Moments of sadness, humor, intrigue and reflection were woven into 90 minutes of music and videos within a stage lit Conseco Fieldhouse.
Randy Bernard was stoic in expressing his legacy. His old Andretti Green Racing teammates were comic with their telling of stories. Mike Hull combined a little of both as did many of the others.
In the end, Dan Wheldon was remembered in his tribute Sunday afternoon as he was in life: A man with many passions and different sides of his personality that endeared him to fan of racing or the man on the street.
"I love him like a brother," said Tony Kanaan, who was teammates with Wheldon at Andretti Autosport. "I'm grateful for the time we got to spend with him on Earth. Although that time here is done, our time together is not over."
It was Kanaan-along with Dario Franchitti and Bryan Herta-who poked the most fun and drew the loudest reaction with their stories of pranks against Wheldon through the years.
Whether it was talking about messing around with his hotel room during a Japan race or his well organized locker, the comments were a light hearted relief in a week of sadness for the Izod IndyCar Series.
"I think that's what hits home, is all the fun times everyone had with Dan," said driver Graham Rahal of Sunday's memorial. "That's the memories most of us have of him."
Rahal and others will have those memories beyond the service at Conseco Fieldhouse, especially tomorrow. The drivers of the Izod IndyCar Series and Bernard will meet in Indianapolis to discuss various issues with the series moving forward, most notably safety.
"I think now's the time, nows the time to for everybody to get out there and say the things that need to be said and make the changes that need to be made," said Rahal. "We're gonna request a lot of things but we have what almost six months till we hit the track so they've got plenty of time with all the engineering in this world to make the changes that we ask for.
"There should be no excuses."
Safety figures to be the paramount issue of the discussion following the circumstances of Wheldon's death and previous concerns with the high speeds in Las Vegas.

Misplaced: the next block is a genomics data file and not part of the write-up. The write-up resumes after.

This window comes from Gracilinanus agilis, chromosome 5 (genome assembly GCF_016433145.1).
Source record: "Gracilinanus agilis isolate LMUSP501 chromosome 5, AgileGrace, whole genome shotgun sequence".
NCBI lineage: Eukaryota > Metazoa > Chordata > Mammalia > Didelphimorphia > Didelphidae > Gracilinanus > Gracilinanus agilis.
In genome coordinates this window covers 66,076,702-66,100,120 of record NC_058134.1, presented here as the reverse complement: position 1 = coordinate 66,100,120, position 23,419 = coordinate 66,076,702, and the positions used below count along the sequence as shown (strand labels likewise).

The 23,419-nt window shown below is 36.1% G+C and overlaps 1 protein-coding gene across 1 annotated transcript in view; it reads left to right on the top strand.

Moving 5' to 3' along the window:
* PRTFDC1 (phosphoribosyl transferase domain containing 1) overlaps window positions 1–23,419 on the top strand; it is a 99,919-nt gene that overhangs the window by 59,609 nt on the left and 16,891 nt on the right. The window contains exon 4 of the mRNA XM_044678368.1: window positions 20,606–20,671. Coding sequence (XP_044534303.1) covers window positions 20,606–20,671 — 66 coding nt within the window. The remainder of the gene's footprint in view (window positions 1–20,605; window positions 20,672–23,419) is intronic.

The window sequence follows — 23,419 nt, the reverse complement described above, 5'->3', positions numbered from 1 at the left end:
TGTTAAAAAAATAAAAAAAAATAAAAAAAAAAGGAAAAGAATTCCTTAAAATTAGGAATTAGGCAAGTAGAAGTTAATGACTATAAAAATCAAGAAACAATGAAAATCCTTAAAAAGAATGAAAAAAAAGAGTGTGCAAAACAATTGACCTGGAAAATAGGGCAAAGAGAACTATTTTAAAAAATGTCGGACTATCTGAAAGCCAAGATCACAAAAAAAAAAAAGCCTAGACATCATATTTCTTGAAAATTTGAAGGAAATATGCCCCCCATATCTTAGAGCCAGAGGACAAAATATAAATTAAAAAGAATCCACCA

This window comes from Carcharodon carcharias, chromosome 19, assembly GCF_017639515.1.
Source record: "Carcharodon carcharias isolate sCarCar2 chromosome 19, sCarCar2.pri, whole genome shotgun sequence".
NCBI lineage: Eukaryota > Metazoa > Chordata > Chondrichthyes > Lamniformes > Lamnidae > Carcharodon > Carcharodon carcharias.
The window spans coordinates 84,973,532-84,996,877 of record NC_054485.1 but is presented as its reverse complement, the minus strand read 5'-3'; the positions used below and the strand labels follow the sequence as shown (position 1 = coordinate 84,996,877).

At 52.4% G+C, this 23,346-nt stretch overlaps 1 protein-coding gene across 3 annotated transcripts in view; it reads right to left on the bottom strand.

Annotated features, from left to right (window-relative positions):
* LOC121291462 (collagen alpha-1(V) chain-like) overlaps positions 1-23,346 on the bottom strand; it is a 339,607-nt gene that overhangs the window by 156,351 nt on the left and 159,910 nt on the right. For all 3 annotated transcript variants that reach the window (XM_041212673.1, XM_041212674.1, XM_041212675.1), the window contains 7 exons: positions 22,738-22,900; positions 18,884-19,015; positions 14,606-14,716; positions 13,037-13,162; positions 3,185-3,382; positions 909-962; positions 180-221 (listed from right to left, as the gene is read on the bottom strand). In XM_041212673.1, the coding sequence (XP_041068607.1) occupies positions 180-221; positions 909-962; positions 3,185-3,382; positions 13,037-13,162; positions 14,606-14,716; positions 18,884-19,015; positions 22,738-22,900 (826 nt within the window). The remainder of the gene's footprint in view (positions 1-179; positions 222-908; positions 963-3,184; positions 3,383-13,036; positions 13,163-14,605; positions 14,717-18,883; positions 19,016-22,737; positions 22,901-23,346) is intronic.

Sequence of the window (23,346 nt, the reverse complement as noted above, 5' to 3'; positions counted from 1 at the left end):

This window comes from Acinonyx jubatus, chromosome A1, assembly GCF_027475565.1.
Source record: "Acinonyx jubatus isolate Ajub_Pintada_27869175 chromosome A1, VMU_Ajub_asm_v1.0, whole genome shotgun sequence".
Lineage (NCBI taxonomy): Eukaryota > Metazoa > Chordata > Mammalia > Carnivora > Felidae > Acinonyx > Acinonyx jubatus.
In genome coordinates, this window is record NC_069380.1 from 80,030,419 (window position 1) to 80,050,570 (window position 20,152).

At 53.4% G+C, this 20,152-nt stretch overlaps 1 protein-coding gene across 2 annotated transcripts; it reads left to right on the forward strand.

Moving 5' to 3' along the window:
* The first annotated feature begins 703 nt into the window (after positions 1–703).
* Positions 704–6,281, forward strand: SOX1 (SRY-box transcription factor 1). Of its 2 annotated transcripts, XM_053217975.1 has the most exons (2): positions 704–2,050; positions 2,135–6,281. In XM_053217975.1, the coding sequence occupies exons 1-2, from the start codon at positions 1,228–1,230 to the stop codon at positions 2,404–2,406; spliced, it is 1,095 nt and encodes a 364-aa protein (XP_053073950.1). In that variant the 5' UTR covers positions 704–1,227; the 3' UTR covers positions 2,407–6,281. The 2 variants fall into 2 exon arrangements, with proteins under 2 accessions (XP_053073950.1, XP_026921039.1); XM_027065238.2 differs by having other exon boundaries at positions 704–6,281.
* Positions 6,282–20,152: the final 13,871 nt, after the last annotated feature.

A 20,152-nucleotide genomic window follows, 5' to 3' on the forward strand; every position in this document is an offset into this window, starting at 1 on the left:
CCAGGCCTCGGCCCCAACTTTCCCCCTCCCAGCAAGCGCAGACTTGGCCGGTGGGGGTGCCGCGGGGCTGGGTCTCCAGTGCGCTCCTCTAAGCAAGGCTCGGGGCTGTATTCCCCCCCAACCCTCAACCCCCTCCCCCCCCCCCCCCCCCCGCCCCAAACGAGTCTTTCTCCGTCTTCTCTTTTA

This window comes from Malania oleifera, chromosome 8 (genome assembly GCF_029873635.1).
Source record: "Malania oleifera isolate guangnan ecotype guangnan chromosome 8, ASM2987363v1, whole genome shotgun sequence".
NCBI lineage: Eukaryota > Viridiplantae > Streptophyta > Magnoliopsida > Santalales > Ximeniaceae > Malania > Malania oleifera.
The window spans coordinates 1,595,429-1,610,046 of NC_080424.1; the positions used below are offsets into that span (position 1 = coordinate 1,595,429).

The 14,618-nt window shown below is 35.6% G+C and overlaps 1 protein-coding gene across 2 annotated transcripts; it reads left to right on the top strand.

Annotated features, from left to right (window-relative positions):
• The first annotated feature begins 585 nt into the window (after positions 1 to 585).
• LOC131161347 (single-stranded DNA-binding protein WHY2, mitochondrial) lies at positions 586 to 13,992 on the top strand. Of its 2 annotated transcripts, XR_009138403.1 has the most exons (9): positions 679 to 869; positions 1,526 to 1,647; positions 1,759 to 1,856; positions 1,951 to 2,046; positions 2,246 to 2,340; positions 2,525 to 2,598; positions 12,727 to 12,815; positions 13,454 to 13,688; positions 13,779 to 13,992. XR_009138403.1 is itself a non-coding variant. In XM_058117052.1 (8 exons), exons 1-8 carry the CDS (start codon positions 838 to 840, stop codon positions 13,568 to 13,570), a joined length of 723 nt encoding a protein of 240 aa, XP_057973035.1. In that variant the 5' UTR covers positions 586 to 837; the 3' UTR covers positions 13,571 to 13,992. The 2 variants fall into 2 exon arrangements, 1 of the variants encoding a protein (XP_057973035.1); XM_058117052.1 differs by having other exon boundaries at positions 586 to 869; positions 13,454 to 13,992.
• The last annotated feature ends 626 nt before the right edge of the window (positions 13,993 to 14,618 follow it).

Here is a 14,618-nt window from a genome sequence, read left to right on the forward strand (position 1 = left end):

"I'm looking forward to seeing changes push forwad. It was an eye opener for us, there's no doubt it was a freak accident, something that I don't think any of us we're prepared for," said driver Alex Lloyd of his hopes for Monday. "There was obliviously a lot about safety things like that at this kind of a race track but no one believe something like this could happen. I certainly didn't.
"I really look forward to really trying to push this sport forward as far as safety goes."
Since the death of Wheldon has touched so many in the racing world, Rahal believes that the shock of the tragedy will put more weight on the suggestion of the drivers.
"Its sad to say but up until this point even things that the drivers have said, its almost as if we don't matter," said Rahal. "Now I think we've got a little more power and I think as a drivers association hopefully we can stand up and make the changes that we all believe in," said Rahal.
"If you look at the emails, everybody's saying the same things, everyone wants the same changes and hopefully we can make it happen."
That being said, however, Rahal has faith that Bernard will listen to the drivers and be a catalyst in making the series safer.
"I know Randy's really eager to work with us and I know he's taken a lot of heat over the last few days," said Rahal. "But if anybody has been there to help us and support us in the changes that we ask for, its going to be him."